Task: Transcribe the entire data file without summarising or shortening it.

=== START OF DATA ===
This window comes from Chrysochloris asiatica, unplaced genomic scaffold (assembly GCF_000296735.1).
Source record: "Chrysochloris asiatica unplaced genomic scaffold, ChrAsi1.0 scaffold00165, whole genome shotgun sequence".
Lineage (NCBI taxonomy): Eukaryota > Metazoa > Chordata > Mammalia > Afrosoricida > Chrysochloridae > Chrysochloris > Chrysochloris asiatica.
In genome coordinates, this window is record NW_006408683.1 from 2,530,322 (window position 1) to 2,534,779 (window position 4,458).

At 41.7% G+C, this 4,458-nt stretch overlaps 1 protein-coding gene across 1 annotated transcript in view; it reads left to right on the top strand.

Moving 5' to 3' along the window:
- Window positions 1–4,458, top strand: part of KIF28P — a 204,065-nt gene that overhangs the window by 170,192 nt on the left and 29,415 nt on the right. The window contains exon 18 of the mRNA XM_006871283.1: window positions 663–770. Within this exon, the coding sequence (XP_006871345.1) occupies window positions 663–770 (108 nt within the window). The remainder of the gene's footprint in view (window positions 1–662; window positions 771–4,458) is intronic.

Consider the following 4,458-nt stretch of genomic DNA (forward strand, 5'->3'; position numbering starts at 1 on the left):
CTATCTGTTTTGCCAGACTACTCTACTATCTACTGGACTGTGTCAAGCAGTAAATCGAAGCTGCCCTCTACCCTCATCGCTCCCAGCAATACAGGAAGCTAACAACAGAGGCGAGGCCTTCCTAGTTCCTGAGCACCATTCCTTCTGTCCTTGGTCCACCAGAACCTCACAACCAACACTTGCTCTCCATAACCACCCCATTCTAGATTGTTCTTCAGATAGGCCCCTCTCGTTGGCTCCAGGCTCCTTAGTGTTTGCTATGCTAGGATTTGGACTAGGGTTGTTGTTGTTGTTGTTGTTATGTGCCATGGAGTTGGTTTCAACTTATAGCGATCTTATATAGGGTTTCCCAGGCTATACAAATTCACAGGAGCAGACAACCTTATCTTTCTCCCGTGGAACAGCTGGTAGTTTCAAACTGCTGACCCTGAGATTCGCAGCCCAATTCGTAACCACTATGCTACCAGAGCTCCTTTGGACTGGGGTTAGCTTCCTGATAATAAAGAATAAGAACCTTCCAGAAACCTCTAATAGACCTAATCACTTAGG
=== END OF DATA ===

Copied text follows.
This window comes from Chrysochloris asiatica, unplaced genomic scaffold (assembly GCF_000296735.1).
Source record: "Chrysochloris asiatica unplaced genomic scaffold, ChrAsi1.0 scaffold00165, whole genome shotgun sequence".
Lineage (NCBI taxonomy): Eukaryota > Metazoa > Chordata > Mammalia > Afrosoricida > Chrysochloridae > Chrysochloris > Chrysochloris asiatica.
In genome coordinates, this window is record NW_006408683.1 from 2,530,322 (window position 1) to 2,534,779 (window position 4,458).

At 41.7% G+C, this 4,458-nt stretch overlaps 1 protein-coding gene across 1 annotated transcript in view; it reads left to right on the top strand.

Moving 5' to 3' along the window:
- Window positions 1–4,458, top strand: part of KIF28P — a 204,065-nt gene that overhangs the window by 170,192 nt on the left and 29,415 nt on the right. The window contains exon 18 of the mRNA XM_006871283.1: window positions 663–770. Within this exon, the coding sequence (XP_006871345.1) occupies window positions 663–770 (108 nt within the window). The remainder of the gene's footprint in view (window positions 1–662; window positions 771–4,458) is intronic.

Consider the following 4,458-nt stretch of genomic DNA (forward strand, 5'->3'; position numbering starts at 1 on the left):
CTATCTGTTTTGCCAGACTACTCTACTATCTACTGGACTGTGTCAAGCAGTAAATCGAAGCTGCCCTCTACCCTCATCGCTCCCAGCAATACAGGAAGCTAACAACAGAGGCGAGGCCTTCCTAGTTCCTGAGCACCATTCCTTCTGTCCTTGGTCCACCAGAACCTCACAACCAACACTTGCTCTCCATAACCACCCCATTCTAGATTGTTCTTCAGATAGGCCCCTCTCGTTGGCTCCAGGCTCCTTAGTGTTTGCTATGCTAGGATTTGGACTAGGGTTGTTGTTGTTGTTGTTGTTATGTGCCATGGAGTTGGTTTCAACTTATAGCGATCTTATATAGGGTTTCCCAGGCTATACAAATTCACAGGAGCAGACAACCTTATCTTTCTCCCGTGGAACAGCTGGTAGTTTCAAACTGCTGACCCTGAGATTCGCAGCCCAATTCGTAACCACTATGCTACCAGAGCTCCTTTGGACTGGGGTTAGCTTCCTGATAATAAAGAATAAGAACCTTCCAGAAACCTCTAATAGACCTAATCACTTAGG